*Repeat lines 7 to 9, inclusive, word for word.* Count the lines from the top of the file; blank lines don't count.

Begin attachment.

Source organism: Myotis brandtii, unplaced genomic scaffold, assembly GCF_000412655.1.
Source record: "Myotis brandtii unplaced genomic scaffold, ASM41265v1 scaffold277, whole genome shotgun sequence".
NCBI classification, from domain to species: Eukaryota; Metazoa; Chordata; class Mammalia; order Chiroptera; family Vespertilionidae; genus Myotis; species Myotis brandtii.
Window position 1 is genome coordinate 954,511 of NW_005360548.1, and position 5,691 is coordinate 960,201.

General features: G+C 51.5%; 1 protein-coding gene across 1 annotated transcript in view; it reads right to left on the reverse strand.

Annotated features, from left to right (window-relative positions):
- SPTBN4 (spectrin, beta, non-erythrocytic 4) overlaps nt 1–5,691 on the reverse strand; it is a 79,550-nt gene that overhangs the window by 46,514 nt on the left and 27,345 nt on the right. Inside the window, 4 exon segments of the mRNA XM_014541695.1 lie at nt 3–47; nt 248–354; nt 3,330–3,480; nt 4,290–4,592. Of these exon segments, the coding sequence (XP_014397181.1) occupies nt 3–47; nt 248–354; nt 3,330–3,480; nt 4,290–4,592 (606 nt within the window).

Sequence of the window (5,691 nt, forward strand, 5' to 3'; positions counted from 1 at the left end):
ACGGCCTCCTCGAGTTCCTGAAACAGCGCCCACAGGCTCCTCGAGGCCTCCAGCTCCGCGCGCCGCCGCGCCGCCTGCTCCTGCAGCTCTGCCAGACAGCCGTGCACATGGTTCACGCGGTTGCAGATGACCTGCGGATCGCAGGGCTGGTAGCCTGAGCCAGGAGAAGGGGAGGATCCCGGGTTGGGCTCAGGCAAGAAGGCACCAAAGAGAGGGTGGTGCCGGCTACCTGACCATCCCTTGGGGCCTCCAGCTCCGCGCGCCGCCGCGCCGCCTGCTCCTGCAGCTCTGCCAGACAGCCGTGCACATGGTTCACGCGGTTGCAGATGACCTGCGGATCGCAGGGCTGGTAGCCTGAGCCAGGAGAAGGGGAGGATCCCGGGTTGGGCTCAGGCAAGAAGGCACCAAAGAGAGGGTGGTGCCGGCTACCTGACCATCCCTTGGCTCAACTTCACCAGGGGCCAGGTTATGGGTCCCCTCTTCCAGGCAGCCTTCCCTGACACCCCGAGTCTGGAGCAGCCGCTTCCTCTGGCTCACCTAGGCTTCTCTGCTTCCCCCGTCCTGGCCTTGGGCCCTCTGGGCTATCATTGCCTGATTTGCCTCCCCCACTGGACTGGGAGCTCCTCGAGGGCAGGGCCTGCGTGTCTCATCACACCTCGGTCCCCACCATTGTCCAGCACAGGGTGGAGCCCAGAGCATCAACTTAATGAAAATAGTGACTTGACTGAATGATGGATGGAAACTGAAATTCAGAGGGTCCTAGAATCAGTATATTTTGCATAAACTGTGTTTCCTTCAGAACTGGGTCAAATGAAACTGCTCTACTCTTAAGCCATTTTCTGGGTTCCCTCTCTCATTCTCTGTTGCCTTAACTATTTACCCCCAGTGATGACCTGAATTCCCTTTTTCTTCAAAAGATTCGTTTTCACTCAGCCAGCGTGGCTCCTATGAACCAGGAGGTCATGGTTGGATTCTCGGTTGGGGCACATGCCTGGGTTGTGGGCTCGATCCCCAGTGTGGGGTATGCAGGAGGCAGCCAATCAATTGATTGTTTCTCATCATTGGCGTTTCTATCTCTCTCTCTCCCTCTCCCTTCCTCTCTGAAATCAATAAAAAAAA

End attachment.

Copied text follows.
- SPTBN4 (spectrin, beta, non-erythrocytic 4) overlaps nt 1–5,691 on the reverse strand; it is a 79,550-nt gene that overhangs the window by 46,514 nt on the left and 27,345 nt on the right. Inside the window, 4 exon segments of the mRNA XM_014541695.1 lie at nt 3–47; nt 248–354; nt 3,330–3,480; nt 4,290–4,592. Of these exon segments, the coding sequence (XP_014397181.1) occupies nt 3–47; nt 248–354; nt 3,330–3,480; nt 4,290–4,592 (606 nt within the window).

Sequence of the window (5,691 nt, forward strand, 5' to 3'; positions counted from 1 at the left end):
ACGGCCTCCTCGAGTTCCTGAAACAGCGCCCACAGGCTCCTCGAGGCCTCCAGCTCCGCGCGCCGCCGCGCCGCCTGCTCCTGCAGCTCTGCCAGACAGCCGTGCACATGGTTCACGCGGTTGCAGATGACCTGCGGATCGCAGGGCTGGTAGCCTGAGCCAGGAGAAGGGGAGGATCCCGGGTTGGGCTCAGGCAAGAAGGCACCAAAGAGAGGGTGGTGCCGGCTACCTGACCATCCCTTGGGGCCTCCAGCTCCGCGCGCCGCCGCGCCGCCTGCTCCTGCAGCTCTGCCAGACAGCCGTGCACATGGTTCACGCGGTTGCAGATGACCTGCGGATCGCAGGGCTGGTAGCCTGAGCCAGGAGAAGGGGAGGATCCCGGGTTGGGCTCAGGCAAGAAGGCACCAAAGAGAGGGTGGTGCCGGCTACCTGACCATCCCTTGGCTCAACTTCACCAGGGGCCAGGTTATGGGTCCCCTCTTCCAGGCAGCCTTCCCTGACACCCCGAGTCTGGAGCAGCCGCTTCCTCTGGCTCACCTAGGCTTCTCTGCTTCCCCCGTCCTGGCCTTGGGCCCTCTGGGCTATCATTGCCTGATTTGCCTCCCCCACTGGACTGGGAGCTCCTCGAGGGCAGGGCCTGCGTGTCTCATCACACCTCGGTCCCCACCATTGTCCAGCACAGGGTGGAGCCCAGAGCATCAACTTAATGAAAATAGTGACTTGACTGAATGATGGATGGAAACTGAAATTCAGAGGGTCCTAGAATCAGTATATTTTGCATAAACTGTGTTTCCTTCAGAACTGGGTCAAATGAAACTGCTCTACTCTTAAGCCATTTTCTGGGTTCCCTCTCTCATTCTCTGTTGCCTTAACTATTTACCCCCAGTGATGACCTGAATTCCCTTTTTCTTCAAAAGATTCGTTTTCACTCAGCCAGCGTGGCTCCTATGAACCAGGAGGTCATGGTTGGATTCTCGGTTGGGGCACATGCCTGGGTTGTGGGCTCGATCCCCAGTGTGGGGTATGCAGGAGGCAGCCAATCAATTGATTGTTTCTCATCATTGGCGTTTCTATCTCTCTCTCTCCCTCTCCCTTCCTCTCTGAAATCAATAAAAAAAA